Tashaun entered the courtroom at quarter past 10 a.m. Monday—this time wearing a black suit instead of a prison jumpsuit, as he did in a prior court appearance. Moments later, the 12 jurors—five men and seven women, plus four alternates—filed in.
On the stand, New Haven Police Officer Ronald Pressley got the jurors oriented to Newhallville by showing them Dubey’s house on a map. Pressley, who was first on the scene at the time of the crime, described entering the house and finding Dubey’s body with a single gunshot wound to the chest. Dubey was rushed to the hospital and pronounced dead one hour later.
Pressley walked jurors through frantic 911 calls from the time of the incident.
“I’m at 29 Bassett St. My roommate got shot,” said Kaylee Byram, one of Dubey’s three roommates.
“Listen to me. ... Are they breathing?” the dispatcher asked.
“Yes. He’s barely alive,” she replied.
The emotional climax came when the state called its second witness, a friend who had been visiting Dubey’s home. The witness had met Dubey a week prior at a punk rock show Dubey’s housemates hosted in their basement. The witness described having dinner with Dubey and his roommates. They were sitting around the dinner table drinking tea—most of them were straight-edge at the time, meaning they didn’t drink alcohol—when they heard a knock at the door.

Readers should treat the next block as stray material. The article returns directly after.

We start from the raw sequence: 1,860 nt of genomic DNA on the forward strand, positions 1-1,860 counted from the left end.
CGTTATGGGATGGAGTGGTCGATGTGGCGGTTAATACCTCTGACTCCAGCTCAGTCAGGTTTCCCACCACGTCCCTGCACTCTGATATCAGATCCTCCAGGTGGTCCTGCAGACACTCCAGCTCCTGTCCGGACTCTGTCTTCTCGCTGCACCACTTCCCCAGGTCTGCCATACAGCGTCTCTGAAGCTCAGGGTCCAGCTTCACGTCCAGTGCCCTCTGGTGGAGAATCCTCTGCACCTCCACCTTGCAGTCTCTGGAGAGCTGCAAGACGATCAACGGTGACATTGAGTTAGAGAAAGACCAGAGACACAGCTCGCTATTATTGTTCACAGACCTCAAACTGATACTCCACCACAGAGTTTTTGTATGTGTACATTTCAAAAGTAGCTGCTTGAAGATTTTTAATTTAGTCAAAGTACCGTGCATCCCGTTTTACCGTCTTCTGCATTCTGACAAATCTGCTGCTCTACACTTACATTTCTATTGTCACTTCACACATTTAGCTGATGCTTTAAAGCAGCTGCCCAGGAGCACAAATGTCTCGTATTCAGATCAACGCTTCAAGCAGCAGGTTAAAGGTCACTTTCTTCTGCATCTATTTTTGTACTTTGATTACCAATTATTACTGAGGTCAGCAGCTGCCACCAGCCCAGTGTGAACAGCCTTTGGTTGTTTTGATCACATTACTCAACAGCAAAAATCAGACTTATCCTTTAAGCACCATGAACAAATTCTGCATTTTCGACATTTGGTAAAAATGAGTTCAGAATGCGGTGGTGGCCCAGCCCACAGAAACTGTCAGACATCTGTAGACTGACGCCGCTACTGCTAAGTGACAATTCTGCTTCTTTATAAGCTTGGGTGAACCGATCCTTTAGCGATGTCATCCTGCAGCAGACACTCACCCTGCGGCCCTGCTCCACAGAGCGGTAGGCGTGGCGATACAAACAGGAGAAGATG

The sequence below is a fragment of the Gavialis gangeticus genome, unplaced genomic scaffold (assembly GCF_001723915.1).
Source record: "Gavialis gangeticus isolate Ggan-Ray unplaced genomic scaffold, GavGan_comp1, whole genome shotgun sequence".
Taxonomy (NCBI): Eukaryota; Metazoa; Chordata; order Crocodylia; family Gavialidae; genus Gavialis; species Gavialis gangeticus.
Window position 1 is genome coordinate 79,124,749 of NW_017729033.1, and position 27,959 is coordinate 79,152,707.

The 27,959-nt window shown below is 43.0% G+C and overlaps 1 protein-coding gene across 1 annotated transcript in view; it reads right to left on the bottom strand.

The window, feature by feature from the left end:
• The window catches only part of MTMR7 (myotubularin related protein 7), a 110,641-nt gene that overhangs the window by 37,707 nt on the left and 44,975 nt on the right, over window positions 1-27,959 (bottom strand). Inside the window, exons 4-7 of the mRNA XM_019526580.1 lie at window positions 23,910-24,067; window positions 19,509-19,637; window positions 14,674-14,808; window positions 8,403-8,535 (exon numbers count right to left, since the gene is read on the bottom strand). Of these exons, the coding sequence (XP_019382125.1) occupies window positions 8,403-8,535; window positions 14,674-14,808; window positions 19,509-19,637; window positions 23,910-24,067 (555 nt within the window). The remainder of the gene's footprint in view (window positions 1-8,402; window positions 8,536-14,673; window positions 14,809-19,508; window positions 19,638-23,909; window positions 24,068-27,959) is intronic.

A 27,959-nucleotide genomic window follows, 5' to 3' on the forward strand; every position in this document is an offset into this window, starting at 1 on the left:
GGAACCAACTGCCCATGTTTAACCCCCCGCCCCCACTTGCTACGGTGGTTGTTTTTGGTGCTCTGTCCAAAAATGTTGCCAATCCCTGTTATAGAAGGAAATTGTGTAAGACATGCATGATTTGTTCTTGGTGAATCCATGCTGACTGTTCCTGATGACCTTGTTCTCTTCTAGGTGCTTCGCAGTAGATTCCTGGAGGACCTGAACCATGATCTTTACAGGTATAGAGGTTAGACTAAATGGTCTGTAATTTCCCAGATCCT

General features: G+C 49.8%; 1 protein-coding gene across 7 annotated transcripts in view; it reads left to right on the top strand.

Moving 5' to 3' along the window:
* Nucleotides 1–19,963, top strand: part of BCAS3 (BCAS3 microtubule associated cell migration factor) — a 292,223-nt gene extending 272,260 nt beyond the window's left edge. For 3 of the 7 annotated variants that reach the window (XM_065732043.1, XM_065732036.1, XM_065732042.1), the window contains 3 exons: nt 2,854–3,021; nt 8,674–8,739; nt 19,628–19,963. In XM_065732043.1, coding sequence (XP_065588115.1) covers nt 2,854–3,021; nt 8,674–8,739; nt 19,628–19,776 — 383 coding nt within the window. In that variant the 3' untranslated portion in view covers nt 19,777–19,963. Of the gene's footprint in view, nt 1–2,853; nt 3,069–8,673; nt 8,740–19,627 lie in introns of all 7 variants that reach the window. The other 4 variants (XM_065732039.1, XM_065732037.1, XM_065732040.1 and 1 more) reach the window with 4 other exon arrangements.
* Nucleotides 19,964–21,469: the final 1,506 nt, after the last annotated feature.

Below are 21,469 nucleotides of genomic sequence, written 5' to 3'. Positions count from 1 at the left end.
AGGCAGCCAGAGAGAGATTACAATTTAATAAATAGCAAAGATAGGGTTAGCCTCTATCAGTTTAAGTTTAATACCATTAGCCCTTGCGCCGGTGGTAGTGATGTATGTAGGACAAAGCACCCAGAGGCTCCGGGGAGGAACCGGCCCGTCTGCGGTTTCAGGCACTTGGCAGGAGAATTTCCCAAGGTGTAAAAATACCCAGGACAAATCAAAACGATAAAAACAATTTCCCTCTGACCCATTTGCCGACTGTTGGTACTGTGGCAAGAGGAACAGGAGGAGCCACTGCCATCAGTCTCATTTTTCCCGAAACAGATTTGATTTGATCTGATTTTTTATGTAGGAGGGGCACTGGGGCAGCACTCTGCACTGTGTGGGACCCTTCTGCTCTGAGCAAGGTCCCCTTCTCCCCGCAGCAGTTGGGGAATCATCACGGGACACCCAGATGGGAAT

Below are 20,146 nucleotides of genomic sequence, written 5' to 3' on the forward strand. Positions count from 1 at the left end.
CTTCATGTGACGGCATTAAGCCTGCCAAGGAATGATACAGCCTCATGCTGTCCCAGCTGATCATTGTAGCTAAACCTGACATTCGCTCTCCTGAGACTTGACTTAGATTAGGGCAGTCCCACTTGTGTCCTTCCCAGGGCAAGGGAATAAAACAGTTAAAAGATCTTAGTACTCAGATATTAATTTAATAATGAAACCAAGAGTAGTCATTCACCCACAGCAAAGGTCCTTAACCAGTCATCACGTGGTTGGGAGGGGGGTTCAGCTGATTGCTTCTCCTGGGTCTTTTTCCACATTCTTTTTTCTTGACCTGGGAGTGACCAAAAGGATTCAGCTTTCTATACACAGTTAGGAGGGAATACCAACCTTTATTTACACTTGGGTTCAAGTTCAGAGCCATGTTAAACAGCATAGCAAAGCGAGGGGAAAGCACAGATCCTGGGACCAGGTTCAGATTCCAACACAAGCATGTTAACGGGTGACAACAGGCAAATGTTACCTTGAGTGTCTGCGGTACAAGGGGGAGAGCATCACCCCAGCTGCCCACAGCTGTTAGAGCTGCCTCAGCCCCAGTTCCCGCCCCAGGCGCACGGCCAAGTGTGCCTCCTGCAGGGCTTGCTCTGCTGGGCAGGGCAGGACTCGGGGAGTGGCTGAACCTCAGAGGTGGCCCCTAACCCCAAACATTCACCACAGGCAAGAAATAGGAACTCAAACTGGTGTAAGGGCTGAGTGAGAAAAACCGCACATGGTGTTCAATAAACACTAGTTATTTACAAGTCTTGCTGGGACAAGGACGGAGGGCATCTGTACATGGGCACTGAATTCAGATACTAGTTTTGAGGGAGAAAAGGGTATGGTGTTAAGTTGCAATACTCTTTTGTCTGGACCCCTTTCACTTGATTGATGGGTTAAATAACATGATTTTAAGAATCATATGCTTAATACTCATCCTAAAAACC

Dubey got up to answer the door. The witness followed.
When Dubey answered the door, “I saw somebody with a gun,” the witness said. The man brandished a silver .38 caliber snub-nosed revolver. He pointed it at Dubey and the witness, ordered them into the living room, and told them to “empty your pockets” and “sit down.” The friends sat down on the couch.
Then “Mitch said, ‘Hey man, you don’t need that gun.’ And then he was shot,” the witness recalled.
Prosecutor Jack P. Doyle asked the witness how he knew his friend was shot.
“He made a really terrible noise,” fell forward, and began to bleed, the witness said. He choked up as he described the sound: “a stifled, painful, lurching scream.”
The witness said his two roommates rushed to Dubey’s side. They were “telling him they loved him and putting pressure on his chest.”
Dubey’s mom and sister broke down in tears at the description.
They asked for privacy Monday from the press. Randi Dubey said she feels “so many feelings” heading into the trial. Asked what she is hoping for from the experience, she said, “I’m not sure.” Larry Dubey declined to comment: “The less I say, the better,” he said. (Click on the play arrow to hear impassioned words of love from Dubey’s roommate after his death.)